Smarya: 4 definitions
Smarya means something in Buddhism, Pali, Hinduism, Sanskrit. If you want to know the exact meaning, history, etymology or English translation of this term then check out the descriptions on this page. Add your comment or reference to a book if you want to contribute to this summary article.
Mahayana (major branch of Buddhism)Source: De Gruyter: A Buddhist Ritual Manual on Agriculture
Smārya (स्मार्य) refers to “having called something to mind” (as part of an offering ceremony), according to the Vajratuṇḍasamayakalparāja, an ancient Buddhist ritual manual on agriculture from the 5th-century (or earlier), containing various instructions for the Sangha to provide agriculture-related services to laypeople including rain-making, weather control and crop protection.—Accordingly, [while describing an offering manual] “[...] All Nāgas will be bound. There will be a closing of the boundaries for seven yojanas all around. Having enchanted a vajra 108 times, the Nāgas should be warded off. Having called it to mind (smārya) only once, one can ward off all winds, clouds and thunderbolts. All are destroyed. [...]”.
Mahayana (महायान, mahāyāna) is a major branch of Buddhism focusing on the path of a Bodhisattva (spiritual aspirants/ enlightened beings). Extant literature is vast and primarely composed in the Sanskrit language. There are many sūtras of which some of the earliest are the various Prajñāpāramitā sūtras.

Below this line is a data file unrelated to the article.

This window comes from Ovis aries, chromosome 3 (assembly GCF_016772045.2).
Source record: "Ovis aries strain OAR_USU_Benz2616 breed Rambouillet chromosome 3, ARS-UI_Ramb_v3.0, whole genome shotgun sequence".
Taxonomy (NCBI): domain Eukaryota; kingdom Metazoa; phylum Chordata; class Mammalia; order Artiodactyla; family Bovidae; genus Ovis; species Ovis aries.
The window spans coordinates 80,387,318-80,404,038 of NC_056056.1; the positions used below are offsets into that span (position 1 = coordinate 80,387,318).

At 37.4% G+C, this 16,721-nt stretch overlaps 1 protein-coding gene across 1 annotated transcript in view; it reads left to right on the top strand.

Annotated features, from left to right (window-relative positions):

Languages of India and abroad
Sanskrit dictionarySource: DDSA: The practical Sanskrit-English dictionary
Smarya (स्मर्य).—a. To be remembered, memorable.Source: Cologne Digital Sanskrit Dictionaries: Monier-Williams Sanskrit-English Dictionary
1) Smarya (स्मर्य):—[from smṛ] mfn. to be remembered, memorable (cf. smara-smarya), [Pañcarātra]
2) Smārya (स्मार्य):—[from smṛ] mfn. to be remembered, memorable, [Vopadeva]
[Sanskrit to German]
Sanskrit, also spelled संस्कृतम् (saṃskṛtam), is an ancient language of India commonly seen as the grandmother of the Indo-European language family (even English!). Closely allied with Prakrit and Pali, Sanskrit is more exhaustive in both grammar and terms and has the most extensive collection of literature in the world, greatly surpassing its sister-languages Greek and Latin.
See also (Relevant definitions)
Starts with: Smaryamana.
No search results for Smarya, Smārya; (plurals include: Smaryas, Smāryas) in any book or story.